Simeon is told by the Holy Spirit that he will not die until he has seen the messiah.  Can you imagine the kind of patience that would require?  Scripture tells us that this is very important to Simeon, that he was, “looking forward to the consolation of Israel.”  If you recall at this point, right up to the birth of Jesus, it had been four hundred years since the last major prophet had been reported, which was Malachi.  So this is a period of silence as it pertains to God’s active word to the Hebrews.  I’m not saying that Simeon has been around for those four hundred years, what I mean is that this is a period of time where hope is scarce supply.  Yet, Simeon gets the promise from the Holy Spirit. So he waits.  We don’t know how long he waits, it could have been a day, it could have been decades.  But imagine getting a promise from God that you will not die until the most important event to occur happens, and all you can do is wait.

When he sees Jesus he knows instantly that this baby is the answer to all his prayers and hope.  This little baby, about forty days old, is the long awaited messiah.  Simeon praises God and gives us the Song of Simeon.  This is the revelation by someone who was not present at the birth with the angels and the shepherds and all the chaos, proclaiming again that the messiah has come.  This man who has waited for the, “consolation of Israel” says something very curious while praising God.  He says that this child, the messiah, will be, “a light to enlighten the Gentiles.”  He knows that the Light of Christ that is shining in the world will be a light for everyone.  He knows that the salvation that the incarnation of God will bring about is offered to everyone, not just the Hebrews who have waited for this messiah to come.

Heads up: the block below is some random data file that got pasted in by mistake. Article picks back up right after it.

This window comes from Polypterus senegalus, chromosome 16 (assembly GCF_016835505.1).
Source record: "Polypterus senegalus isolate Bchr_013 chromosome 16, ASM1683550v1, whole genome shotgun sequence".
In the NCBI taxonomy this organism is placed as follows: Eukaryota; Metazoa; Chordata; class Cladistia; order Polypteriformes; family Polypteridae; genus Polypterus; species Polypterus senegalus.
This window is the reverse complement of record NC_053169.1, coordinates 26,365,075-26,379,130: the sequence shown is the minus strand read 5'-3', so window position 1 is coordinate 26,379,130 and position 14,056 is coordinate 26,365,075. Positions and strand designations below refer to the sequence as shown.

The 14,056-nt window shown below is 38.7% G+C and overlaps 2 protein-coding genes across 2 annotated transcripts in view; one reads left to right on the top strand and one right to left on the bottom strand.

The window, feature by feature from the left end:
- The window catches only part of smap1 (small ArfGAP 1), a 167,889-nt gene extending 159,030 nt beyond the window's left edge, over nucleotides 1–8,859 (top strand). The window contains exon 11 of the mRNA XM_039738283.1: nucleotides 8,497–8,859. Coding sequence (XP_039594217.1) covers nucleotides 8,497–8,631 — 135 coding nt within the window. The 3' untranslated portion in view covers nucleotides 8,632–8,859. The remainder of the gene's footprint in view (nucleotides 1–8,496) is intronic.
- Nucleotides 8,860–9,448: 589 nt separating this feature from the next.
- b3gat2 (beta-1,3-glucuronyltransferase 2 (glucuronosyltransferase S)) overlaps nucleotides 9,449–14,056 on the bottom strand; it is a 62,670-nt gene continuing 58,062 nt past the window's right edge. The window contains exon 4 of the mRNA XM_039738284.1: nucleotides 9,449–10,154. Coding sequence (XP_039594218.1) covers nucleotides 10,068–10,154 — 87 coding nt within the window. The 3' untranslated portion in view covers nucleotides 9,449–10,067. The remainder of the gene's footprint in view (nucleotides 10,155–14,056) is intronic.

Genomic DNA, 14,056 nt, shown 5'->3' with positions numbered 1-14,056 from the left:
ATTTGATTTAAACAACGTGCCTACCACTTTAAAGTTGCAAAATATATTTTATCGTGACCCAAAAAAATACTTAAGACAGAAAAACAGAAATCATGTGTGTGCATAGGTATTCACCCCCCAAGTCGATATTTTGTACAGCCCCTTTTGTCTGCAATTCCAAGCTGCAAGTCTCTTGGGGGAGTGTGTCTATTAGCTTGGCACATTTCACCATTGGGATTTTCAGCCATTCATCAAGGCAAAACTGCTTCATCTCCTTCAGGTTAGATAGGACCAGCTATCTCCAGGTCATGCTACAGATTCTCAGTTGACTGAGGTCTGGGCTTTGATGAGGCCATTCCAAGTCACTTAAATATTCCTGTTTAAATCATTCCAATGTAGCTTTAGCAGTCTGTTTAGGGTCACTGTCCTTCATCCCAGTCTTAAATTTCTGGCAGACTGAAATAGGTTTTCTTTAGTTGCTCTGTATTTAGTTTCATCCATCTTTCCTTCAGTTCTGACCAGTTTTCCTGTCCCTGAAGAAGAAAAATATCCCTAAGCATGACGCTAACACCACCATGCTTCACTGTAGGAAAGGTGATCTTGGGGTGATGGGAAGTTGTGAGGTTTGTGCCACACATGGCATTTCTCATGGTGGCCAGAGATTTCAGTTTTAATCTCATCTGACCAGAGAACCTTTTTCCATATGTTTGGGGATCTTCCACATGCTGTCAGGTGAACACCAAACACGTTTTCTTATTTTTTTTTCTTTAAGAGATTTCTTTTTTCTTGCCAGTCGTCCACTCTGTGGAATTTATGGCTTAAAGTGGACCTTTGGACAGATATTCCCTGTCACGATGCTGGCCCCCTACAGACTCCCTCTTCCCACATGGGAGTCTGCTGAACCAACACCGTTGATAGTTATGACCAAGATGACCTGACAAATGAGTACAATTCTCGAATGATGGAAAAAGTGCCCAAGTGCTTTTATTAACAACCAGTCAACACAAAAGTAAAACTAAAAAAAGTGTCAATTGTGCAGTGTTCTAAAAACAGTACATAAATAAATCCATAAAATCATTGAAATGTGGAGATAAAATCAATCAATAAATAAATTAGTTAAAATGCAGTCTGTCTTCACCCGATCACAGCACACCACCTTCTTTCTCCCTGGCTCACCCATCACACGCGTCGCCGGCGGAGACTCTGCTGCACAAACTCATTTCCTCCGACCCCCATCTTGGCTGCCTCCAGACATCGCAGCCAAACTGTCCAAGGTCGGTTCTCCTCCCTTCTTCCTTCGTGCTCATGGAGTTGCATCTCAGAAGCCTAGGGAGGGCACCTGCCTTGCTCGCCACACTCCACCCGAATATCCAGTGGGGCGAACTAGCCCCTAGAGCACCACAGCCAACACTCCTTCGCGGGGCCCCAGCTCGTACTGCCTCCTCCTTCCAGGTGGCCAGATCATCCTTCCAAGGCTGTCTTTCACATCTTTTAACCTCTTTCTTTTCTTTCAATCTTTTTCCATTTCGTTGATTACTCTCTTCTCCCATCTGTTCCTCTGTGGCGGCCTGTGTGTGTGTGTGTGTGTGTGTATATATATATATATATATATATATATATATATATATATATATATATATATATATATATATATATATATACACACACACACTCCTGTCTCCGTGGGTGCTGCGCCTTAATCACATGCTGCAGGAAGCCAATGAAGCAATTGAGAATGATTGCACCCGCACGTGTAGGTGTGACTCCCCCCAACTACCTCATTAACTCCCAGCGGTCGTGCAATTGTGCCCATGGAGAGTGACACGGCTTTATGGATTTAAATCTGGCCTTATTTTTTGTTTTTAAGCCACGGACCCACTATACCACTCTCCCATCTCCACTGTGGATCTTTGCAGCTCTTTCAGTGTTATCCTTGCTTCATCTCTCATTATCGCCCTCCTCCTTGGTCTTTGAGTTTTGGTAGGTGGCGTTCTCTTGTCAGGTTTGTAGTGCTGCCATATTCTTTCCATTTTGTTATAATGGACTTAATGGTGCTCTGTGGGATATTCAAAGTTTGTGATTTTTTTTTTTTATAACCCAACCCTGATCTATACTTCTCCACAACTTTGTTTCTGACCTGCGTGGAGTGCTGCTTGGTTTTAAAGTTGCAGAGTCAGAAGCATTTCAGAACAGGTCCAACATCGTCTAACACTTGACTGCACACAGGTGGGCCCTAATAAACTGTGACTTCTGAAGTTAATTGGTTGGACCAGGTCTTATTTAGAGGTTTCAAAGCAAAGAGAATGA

The Song of Simeon, his praise to God, is a much loved canticle used in Evening Prayer in the Anglican tradition, even in the 1662 Prayer Book.  It is used in evening prayer because it reminds us of the religious practice of monastics throughout the ages. Their last prayers to God before going to sleep, the words of Simeon, praising God that the work is done, who then says, “O Lord you now have set your servant free to go in peace as promised.”  These words are Simeon himself thanking God that the work is done and he can now die and be at peace that the Messiah has come.  He can finally let go.

This passage teaches us of patience and steadfast faith.  It shows us those who are rewarded as God promised, with seeing the messiah finally come to save all people.  Simeon’s words remind us that Christ is the one true light that enlightens all people, that he brings the light of God into a dark world that has nearly lost hope.  We, as followers of Christ, are commanded by Jesus himself to proclaim the good news of this light that has come.  We are tasked with carrying this light out to everyone and sharing it with those who need it most. 

As we pray the Song of Simeon, as we contemplate what it looks like to have patience for God’s revelation in your life, on this Feast of Candlemas, remember that Christ’s incarnation has brought the light of God into the world.   Share that light with those who cross your path.  Be like Simeon, proclaiming the good news that salvation has come and the light of the World is Jesus Christ.